By virtue of Section 18E of the Home Building Act, proceedings for a breach of a Statutory Warranty must be commenced before the end of:
- 6 years for a breach that results in a major defect in residential building work, or
- 2 years in any other case.
“major defect” is defined to mean:
- a defect in a major element of a building that is attributable to defective design, defective or faulty workmanship, defective materials, or a failure to comply with the structural performance requirements of the National Construction Code (or any combination of these), and that causes, or is likely to cause:
- the inability to inhabit or use the building (or part of the building) for its intended purpose, or
- the destruction of the building or any part of the building, or
- a threat of collapse of the building or any part of the building, or
- a defect of a kind that is prescribed by the Regulations as a major defect.
“major element” of a building is defined to mean:
- an internal or external load-bearing component of a building that is essential to the stability of the building, or any part of it (including but not limited to foundations and footings, floors, walls, roofs, columns and beams), or
- a fire safety system, or
- waterproofing, or
- any other element that is prescribed by the Regulations as a major element of a building.
Statutory Warranty Period
The warranty period starts on completion of the work to which it relates or, if the work is not completed, on:
- The date the contract is terminated, or
- If the contract is not terminated, the date on which work under the contract ceased, or
- If the contract is not terminated and work under the contract was not commenced, the date of the contract.
The completion of residential building work under the Home Building Act will occur on the date that the work is complete within the meaning of the contract under which the work was done (although there is a specific provision contained in the Act relevant to determining the date of completion of new buildings in strata schemes).
If the contract does not provide for when work is complete (or if there is no written contract), the completion of residential building work occurs on “practical completion“ of the work, namely, when the work is completed except for any omissions or defects that do not prevent the work from being reasonably capable of being used for its intended purpose. In this case, it will be presumed, unless an earlier date for practical completion can be established, that practical completion of residential building work occurred on the earliest of whichever of the following dates can be established for the work:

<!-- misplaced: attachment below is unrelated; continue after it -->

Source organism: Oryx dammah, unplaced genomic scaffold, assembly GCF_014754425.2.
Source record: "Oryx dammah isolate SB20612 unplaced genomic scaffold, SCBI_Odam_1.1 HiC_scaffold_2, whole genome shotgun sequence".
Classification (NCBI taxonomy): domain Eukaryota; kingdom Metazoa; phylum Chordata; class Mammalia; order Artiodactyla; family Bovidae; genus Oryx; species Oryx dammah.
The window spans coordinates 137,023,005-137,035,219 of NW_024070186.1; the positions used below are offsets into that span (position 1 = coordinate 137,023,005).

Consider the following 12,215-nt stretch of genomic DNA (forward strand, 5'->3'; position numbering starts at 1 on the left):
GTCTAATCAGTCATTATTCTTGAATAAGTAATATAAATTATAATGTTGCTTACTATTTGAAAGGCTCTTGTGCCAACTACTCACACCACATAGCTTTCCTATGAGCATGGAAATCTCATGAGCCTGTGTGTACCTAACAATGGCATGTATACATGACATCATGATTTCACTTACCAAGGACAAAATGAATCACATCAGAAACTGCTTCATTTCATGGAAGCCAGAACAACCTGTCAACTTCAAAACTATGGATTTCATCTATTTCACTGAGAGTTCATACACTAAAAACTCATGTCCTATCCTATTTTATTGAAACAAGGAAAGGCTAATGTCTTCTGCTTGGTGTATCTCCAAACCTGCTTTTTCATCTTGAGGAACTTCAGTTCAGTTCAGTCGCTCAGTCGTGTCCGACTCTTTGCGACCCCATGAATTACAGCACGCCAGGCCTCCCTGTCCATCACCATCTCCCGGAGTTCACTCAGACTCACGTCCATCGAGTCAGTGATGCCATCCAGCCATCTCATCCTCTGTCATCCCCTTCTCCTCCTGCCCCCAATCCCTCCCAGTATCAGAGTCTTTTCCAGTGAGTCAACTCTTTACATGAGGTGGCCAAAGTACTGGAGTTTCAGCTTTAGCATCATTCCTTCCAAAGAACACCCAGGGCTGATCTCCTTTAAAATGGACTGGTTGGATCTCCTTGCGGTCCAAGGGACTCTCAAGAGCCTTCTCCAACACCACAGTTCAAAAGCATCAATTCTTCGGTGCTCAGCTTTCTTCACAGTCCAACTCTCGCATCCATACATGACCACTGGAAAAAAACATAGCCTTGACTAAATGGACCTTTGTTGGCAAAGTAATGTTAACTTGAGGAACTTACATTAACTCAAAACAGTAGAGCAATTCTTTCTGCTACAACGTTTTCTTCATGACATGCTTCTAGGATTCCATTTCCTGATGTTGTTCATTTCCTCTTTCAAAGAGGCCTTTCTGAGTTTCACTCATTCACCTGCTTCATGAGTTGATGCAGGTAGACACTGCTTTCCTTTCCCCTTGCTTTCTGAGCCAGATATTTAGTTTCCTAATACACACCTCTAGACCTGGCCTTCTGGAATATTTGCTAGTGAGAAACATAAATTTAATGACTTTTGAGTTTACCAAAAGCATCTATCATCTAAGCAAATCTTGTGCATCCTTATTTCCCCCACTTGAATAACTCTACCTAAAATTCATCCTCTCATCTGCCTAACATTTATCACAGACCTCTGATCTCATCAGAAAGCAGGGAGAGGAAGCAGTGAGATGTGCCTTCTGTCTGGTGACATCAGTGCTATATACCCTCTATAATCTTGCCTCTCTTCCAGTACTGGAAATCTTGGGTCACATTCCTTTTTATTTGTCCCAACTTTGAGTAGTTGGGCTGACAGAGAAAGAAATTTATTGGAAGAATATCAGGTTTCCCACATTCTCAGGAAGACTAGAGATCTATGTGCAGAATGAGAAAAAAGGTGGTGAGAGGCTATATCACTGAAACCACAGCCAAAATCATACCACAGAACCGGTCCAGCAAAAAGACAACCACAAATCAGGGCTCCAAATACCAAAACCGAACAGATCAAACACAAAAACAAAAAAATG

- The date on which the contractor handed over possession of the work to the Home Owner,
- The date on which the contractor last attended the site to carry out work (other than work to remedy any defect that does not affect practical completion),
- The date of issue of an Occupation Certificate under the Environmental Planning and Assessment Act 1979 that authorises commencement of the use or occupation of the work, or
- In the case of owner-Builder work, the date that is 18 months after the issue of the Owner-Builder Permit for the work.
If the residential building work comprises the construction of 2 or more buildings, each of which is reasonably capable of being used and occupied separately, practical completion of the individual buildings can occur at different times (so that practical completion of any one building does not require practical completion of all the buildings).
Extending Limitation Periods
There are two (2) situations in which the time for the commencement of proceedings for a breach of a statutory warranty may be extended, namely, where:
- Any person entitled to the benefit of a warranty first becomes aware (or ought reasonably have first become aware) of the breach, within the last 6 months of the applicable warranty period, in which case proceedings may be commenced within a further 6 months after the end of the applicable warranty period, and
- A building bond has been lodged for building work under Part 11 of the Strata Schemes Management Act 2015 (NSW), in which case the period of 2 years specified for commencing proceedings for a breach of a statutory warranty for that work is extended until the end of 90 days after the end of the period within which a final inspection report on the building work under that Part is required.
Significantly, the fact that a person entitled to the benefit of a statutory warranty has enforced the warranty in relation to a particular deficiency in the work will not necessarily prevent the person from enforcing the same warranty for a deficiency of a different kind in the work if:
- The subsequent claim is brought within the relevant limitation period, and
- The other deficiency was in existence when the work to which the warranty relates was completed but the person did not know, and could not reasonably be expected to have known, of the existence of the other deficiency when the earlier warranty was enforced.
A successor in title to a person entitled to the benefit of a statutory warranty under the Home Building Act has the same rights as the person’s predecessor in title in respect of a statutory warranty, as does a person or entity who is the owner of the land but is not actually a party to a contract to do residential building work on the land.